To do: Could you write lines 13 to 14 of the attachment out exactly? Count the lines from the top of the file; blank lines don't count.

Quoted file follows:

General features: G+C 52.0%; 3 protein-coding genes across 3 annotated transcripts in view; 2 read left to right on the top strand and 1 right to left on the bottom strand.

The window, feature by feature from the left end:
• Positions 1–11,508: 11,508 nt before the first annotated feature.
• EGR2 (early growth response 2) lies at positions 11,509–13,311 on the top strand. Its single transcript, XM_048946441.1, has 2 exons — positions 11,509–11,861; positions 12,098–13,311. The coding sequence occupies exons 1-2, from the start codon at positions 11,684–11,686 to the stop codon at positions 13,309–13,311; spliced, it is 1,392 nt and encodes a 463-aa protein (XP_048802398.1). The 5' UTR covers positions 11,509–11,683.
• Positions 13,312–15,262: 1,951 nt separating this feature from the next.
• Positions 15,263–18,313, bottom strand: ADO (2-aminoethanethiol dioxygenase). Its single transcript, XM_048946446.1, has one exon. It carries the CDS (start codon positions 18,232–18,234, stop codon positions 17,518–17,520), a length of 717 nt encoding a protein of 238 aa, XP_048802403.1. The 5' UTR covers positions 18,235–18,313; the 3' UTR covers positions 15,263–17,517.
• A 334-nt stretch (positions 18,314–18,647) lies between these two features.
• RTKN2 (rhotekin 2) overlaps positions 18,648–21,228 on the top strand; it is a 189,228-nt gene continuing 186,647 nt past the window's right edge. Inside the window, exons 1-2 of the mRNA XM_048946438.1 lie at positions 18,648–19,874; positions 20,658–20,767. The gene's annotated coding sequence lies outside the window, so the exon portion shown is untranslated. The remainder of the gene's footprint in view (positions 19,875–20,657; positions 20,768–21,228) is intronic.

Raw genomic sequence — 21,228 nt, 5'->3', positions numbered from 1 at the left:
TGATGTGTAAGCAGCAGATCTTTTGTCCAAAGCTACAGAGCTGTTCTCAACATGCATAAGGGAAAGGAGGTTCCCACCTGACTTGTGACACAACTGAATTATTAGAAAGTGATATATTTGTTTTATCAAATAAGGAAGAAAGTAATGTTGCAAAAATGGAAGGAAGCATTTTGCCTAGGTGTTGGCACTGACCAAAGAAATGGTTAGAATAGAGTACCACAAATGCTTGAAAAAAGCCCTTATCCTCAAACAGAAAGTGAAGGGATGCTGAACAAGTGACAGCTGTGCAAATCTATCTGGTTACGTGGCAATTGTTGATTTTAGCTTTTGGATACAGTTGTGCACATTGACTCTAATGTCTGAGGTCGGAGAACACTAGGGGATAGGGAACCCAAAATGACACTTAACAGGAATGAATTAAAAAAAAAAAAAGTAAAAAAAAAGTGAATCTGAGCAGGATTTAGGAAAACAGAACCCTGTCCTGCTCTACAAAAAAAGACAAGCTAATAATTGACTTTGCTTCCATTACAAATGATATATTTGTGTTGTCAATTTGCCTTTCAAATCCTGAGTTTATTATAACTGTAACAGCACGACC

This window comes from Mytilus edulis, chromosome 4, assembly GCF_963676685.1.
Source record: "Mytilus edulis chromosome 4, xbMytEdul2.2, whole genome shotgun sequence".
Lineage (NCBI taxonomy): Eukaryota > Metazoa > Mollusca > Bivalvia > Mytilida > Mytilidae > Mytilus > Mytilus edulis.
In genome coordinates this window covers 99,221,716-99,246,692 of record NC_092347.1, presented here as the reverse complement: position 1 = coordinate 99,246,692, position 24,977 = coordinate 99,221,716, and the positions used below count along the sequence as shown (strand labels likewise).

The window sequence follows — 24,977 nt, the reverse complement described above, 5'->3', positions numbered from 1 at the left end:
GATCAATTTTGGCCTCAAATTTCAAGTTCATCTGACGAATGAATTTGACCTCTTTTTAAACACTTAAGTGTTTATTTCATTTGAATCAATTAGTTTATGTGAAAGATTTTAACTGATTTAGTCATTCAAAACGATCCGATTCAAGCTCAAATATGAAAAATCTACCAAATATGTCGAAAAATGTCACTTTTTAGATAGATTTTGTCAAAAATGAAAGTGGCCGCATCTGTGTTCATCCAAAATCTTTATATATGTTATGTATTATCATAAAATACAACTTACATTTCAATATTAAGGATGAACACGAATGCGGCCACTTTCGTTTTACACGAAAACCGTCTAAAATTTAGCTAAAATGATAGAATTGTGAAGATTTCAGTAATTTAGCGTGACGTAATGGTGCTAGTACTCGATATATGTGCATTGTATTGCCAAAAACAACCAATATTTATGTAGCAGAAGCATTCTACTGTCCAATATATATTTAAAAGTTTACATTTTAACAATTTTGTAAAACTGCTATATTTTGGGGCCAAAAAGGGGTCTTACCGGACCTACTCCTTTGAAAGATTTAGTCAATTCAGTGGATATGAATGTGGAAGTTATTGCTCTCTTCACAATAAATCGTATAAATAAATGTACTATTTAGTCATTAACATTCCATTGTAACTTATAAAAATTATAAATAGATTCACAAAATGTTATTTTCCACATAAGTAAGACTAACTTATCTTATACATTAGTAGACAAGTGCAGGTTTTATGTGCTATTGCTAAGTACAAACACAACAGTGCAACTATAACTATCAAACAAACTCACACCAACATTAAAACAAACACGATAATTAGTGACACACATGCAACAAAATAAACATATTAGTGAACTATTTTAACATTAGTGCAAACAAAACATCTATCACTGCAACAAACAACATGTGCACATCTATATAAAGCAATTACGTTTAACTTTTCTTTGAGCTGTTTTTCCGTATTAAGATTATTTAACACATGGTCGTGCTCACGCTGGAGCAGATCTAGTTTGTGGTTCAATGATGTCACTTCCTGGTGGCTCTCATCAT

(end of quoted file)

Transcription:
Lineage (NCBI taxonomy): Eukaryota > Metazoa > Mollusca > Bivalvia > Mytilida > Mytilidae > Mytilus > Mytilus edulis.
In genome coordinates this window covers 99,221,716-99,246,692 of record NC_092347.1, presented here as the reverse complement: position 1 = coordinate 99,246,692, position 24,977 = coordinate 99,221,716, and the positions used below count along the sequence as shown (strand labels likewise).